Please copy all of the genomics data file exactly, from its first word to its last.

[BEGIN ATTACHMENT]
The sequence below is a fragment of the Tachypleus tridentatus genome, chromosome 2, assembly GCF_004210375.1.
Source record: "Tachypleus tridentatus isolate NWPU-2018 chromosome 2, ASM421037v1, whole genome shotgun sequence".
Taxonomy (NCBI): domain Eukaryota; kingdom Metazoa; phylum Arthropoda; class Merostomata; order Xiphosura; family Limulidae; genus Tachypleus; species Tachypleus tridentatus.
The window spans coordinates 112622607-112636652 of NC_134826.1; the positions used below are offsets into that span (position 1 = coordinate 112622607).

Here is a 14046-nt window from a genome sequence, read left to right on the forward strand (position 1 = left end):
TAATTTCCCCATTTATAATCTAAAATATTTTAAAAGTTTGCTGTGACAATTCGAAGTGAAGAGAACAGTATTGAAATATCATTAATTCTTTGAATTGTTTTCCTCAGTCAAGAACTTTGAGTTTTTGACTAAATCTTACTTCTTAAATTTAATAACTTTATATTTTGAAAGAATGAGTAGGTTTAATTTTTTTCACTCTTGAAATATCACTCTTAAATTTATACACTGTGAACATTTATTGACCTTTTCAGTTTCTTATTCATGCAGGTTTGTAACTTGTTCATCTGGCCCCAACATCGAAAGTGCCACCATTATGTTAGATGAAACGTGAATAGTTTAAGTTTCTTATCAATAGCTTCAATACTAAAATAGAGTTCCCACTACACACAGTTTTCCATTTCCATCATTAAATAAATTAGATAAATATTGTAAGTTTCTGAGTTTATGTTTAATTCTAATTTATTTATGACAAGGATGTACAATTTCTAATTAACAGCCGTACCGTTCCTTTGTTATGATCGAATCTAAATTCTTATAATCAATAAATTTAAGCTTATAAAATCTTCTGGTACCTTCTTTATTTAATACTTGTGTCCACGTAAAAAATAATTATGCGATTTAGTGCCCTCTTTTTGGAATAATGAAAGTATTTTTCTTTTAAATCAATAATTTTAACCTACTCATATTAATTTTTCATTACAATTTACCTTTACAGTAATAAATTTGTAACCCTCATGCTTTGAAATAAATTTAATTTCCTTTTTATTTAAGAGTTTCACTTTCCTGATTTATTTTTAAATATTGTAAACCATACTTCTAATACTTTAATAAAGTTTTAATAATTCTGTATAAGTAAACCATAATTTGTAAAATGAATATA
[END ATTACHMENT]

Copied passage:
The sequence below is a fragment of the Tachypleus tridentatus genome, chromosome 2, assembly GCF_004210375.1.
Source record: "Tachypleus tridentatus isolate NWPU-2018 chromosome 2, ASM421037v1, whole genome shotgun sequence".
Taxonomy (NCBI): domain Eukaryota; kingdom Metazoa; phylum Arthropoda; class Merostomata; order Xiphosura; family Limulidae; genus Tachypleus; species Tachypleus tridentatus.
The window spans coordinates 112622607-112636652 of NC_134826.1; the positions used below are offsets into that span (position 1 = coordinate 112622607).

Here is a 14046-nt window from a genome sequence, read left to right on the forward strand (position 1 = left end):
TAATTTCCCCATTTATAATCTAAAATATTTTAAAAGTTTGCTGTGACAATTCGAAGTGAAGAGAACAGTATTGAAATATCATTAATTCTTTGAATTGTTTTCCTCAGTCAAGAACTTTGAGTTTTTGACTAAATCTTACTTCTTAAATTTAATAACTTTATATTTTGAAAGAATGAGTAGGTTTAATTTTTTTCACTCTTGAAATATCACTCTTAAATTTATACACTGTGAACATTTATTGACCTTTTCAGTTTCTTATTCATGCAGGTTTGTAACTTGTTCATCTGGCCCCAACATCGAAAGTGCCACCATTATGTTAGATGAAACGTGAATAGTTTAAGTTTCTTATCAATAGCTTCAATACTAAAATAGAGTTCCCACTACACACAGTTTTCCATTTCCATCATTAAATAAATTAGATAAATATTGTAAGTTTCTGAGTTTATGTTTAATTCTAATTTATTTATGACAAGGATGTACAATTTCTAATTAACAGCCGTACCGTTCCTTTGTTATGATCGAATCTAAATTCTTATAATCAATAAATTTAAGCTTATAAAATCTTCTGGTACCTTCTTTATTTAATACTTGTGTCCACGTAAAAAATAATTATGCGATTTAGTGCCCTCTTTTTGGAATAATGAAAGTATTTTTCTTTTAAATCAATAATTTTAACCTACTCATATTAATTTTTCATTACAATTTACCTTTACAGTAATAAATTTGTAACCCTCATGCTTTGAAATAAATTTAATTTCCTTTTTATTTAAGAGTTTCACTTTCCTGATTTATTTTTAAATATTGTAAACCATACTTCTAATACTTTAATAAAGTTTTAATAATTCTGTATAAGTAAACCATAATTTGTAAAATGAATATA